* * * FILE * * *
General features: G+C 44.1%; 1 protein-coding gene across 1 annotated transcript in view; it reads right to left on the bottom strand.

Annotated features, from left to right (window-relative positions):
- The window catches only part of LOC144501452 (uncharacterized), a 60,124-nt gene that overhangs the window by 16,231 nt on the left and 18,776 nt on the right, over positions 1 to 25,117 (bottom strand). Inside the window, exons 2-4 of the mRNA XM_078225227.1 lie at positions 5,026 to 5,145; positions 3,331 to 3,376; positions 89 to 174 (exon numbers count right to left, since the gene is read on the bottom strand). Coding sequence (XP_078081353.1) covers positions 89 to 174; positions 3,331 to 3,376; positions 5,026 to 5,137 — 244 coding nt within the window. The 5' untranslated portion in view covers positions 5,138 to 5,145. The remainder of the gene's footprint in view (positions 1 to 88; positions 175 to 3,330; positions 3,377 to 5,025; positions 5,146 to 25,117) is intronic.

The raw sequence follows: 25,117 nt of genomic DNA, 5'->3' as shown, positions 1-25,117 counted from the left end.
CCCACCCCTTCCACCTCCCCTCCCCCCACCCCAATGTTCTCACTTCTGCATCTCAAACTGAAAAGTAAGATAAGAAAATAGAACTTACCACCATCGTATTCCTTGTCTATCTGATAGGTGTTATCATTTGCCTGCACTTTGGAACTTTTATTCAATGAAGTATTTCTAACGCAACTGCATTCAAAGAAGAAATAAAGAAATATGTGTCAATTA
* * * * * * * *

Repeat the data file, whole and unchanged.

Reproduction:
General features: G+C 44.1%; 1 protein-coding gene across 1 annotated transcript in view; it reads right to left on the bottom strand.

Annotated features, from left to right (window-relative positions):
- The window catches only part of LOC144501452 (uncharacterized), a 60,124-nt gene that overhangs the window by 16,231 nt on the left and 18,776 nt on the right, over positions 1 to 25,117 (bottom strand). Inside the window, exons 2-4 of the mRNA XM_078225227.1 lie at positions 5,026 to 5,145; positions 3,331 to 3,376; positions 89 to 174 (exon numbers count right to left, since the gene is read on the bottom strand). Coding sequence (XP_078081353.1) covers positions 89 to 174; positions 3,331 to 3,376; positions 5,026 to 5,137 — 244 coding nt within the window. The 5' untranslated portion in view covers positions 5,138 to 5,145. The remainder of the gene's footprint in view (positions 1 to 88; positions 175 to 3,330; positions 3,377 to 5,025; positions 5,146 to 25,117) is intronic.

The raw sequence follows: 25,117 nt of genomic DNA, 5'->3' as shown, positions 1-25,117 counted from the left end.
CCCACCCCTTCCACCTCCCCTCCCCCCACCCCAATGTTCTCACTTCTGCATCTCAAACTGAAAAGTAAGATAAGAAAATAGAACTTACCACCATCGTATTCCTTGTCTATCTGATAGGTGTTATCATTTGCCTGCACTTTGGAACTTTTATTCAATGAAGTATTTCTAACGCAACTGCATTCAAAGAAGAAATAAAGAAATATGTGTCAATTA